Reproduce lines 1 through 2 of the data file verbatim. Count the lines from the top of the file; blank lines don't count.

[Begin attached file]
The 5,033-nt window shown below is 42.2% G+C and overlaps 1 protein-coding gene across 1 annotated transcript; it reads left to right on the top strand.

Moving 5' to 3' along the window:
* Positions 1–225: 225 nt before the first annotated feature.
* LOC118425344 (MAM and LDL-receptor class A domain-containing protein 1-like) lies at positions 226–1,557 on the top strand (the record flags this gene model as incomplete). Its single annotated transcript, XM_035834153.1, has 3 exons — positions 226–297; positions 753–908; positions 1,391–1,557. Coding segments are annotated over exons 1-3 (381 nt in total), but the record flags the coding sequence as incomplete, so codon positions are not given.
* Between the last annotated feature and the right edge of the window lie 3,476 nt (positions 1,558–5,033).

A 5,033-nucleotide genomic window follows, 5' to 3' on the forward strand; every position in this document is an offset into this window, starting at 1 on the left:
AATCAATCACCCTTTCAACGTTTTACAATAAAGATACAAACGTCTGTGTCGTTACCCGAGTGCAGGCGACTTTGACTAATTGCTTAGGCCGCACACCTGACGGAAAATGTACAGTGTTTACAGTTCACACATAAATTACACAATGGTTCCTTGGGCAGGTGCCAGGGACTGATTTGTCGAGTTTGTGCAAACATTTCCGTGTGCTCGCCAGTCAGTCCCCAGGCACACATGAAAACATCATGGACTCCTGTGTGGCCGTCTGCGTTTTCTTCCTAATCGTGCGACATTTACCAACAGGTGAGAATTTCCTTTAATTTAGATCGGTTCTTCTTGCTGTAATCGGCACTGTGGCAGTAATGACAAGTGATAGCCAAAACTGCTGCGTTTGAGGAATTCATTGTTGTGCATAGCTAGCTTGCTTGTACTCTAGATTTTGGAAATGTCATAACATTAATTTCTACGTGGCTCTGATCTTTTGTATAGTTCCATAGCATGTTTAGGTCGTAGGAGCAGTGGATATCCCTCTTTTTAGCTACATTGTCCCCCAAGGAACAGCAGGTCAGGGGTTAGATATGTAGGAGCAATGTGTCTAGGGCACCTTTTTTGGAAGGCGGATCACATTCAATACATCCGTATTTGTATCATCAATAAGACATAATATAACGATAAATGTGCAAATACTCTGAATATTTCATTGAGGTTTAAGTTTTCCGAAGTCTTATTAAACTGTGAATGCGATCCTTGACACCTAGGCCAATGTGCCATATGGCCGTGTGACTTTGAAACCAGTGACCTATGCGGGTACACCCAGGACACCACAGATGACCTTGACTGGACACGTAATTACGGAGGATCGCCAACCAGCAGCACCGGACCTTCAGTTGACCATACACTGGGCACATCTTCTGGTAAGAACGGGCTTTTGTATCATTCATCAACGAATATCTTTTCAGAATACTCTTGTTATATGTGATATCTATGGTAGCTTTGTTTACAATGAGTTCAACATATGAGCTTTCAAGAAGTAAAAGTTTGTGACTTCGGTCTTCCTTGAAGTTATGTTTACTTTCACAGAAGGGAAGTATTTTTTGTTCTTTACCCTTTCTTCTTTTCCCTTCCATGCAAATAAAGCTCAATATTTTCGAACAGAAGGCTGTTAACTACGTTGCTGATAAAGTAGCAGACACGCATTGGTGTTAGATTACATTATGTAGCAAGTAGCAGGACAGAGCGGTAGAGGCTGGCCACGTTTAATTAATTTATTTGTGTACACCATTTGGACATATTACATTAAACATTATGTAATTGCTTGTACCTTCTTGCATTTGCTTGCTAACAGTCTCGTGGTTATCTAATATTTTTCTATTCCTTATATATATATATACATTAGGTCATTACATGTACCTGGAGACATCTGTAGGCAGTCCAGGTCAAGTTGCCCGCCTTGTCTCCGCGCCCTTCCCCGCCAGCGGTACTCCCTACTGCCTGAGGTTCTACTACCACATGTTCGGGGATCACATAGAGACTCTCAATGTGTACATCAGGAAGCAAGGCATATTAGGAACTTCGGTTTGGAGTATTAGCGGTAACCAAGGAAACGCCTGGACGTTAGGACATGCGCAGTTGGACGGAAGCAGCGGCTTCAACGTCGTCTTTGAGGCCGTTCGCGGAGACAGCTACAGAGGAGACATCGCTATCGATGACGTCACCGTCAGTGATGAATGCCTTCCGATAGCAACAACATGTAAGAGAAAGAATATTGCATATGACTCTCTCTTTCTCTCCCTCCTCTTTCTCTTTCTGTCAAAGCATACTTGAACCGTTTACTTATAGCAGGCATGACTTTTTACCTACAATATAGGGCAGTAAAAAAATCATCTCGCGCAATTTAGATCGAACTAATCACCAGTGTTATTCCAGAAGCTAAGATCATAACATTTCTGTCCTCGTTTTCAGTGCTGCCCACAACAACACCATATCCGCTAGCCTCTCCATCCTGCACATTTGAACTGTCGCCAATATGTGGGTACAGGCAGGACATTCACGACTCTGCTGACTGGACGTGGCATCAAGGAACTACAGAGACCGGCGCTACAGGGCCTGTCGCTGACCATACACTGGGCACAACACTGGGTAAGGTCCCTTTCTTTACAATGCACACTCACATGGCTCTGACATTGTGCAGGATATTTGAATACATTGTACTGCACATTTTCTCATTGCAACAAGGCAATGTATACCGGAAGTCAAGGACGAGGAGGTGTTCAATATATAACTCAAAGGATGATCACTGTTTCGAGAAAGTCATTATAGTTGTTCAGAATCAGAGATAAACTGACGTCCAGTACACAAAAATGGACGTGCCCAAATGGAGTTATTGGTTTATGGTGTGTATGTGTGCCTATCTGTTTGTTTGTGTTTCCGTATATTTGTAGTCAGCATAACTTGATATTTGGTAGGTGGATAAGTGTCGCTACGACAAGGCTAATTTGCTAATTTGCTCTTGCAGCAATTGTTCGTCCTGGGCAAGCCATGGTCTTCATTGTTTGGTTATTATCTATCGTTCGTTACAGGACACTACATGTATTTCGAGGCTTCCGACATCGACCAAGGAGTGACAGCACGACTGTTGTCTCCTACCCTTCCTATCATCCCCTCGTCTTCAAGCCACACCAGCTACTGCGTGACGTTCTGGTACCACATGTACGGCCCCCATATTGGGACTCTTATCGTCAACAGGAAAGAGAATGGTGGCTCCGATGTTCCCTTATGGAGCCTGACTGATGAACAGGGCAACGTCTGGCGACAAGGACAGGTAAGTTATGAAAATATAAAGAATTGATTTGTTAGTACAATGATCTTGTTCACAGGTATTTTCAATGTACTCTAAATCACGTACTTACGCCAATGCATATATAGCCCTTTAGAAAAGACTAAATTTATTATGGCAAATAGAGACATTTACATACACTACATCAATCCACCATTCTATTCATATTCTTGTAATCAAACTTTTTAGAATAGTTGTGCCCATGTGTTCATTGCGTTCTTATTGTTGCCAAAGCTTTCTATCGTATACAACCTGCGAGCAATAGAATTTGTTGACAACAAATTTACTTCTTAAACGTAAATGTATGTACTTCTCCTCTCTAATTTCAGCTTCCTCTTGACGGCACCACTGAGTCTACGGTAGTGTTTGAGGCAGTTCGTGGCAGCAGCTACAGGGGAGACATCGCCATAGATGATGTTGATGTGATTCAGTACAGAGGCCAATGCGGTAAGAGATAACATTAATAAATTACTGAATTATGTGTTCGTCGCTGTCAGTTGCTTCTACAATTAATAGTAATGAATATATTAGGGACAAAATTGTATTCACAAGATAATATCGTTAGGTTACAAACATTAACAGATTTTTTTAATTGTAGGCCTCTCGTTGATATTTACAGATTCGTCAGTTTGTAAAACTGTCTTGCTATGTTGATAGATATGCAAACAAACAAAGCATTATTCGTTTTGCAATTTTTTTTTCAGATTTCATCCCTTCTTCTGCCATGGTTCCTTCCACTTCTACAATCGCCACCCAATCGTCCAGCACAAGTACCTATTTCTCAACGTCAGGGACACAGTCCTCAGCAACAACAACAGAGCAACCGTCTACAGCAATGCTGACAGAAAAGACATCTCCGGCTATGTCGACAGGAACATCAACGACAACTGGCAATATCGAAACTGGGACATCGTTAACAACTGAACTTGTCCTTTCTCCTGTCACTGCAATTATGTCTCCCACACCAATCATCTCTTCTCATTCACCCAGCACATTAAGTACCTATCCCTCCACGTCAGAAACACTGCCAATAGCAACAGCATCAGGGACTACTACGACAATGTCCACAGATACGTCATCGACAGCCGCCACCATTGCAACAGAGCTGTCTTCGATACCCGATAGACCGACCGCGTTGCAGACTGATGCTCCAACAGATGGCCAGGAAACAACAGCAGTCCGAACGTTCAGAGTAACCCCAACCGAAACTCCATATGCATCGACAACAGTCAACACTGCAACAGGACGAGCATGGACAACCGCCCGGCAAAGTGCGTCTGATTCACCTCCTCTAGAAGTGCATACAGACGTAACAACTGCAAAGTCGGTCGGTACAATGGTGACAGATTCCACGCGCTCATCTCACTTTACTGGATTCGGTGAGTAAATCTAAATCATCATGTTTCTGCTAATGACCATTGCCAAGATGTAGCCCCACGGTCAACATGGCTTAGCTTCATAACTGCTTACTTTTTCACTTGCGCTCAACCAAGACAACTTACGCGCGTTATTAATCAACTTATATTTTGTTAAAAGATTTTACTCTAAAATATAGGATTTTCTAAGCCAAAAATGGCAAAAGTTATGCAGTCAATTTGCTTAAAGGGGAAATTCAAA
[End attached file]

The 5,033-nt window shown below is 42.2% G+C and overlaps 1 protein-coding gene across 1 annotated transcript; it reads left to right on the top strand.

Moving 5' to 3' along the window: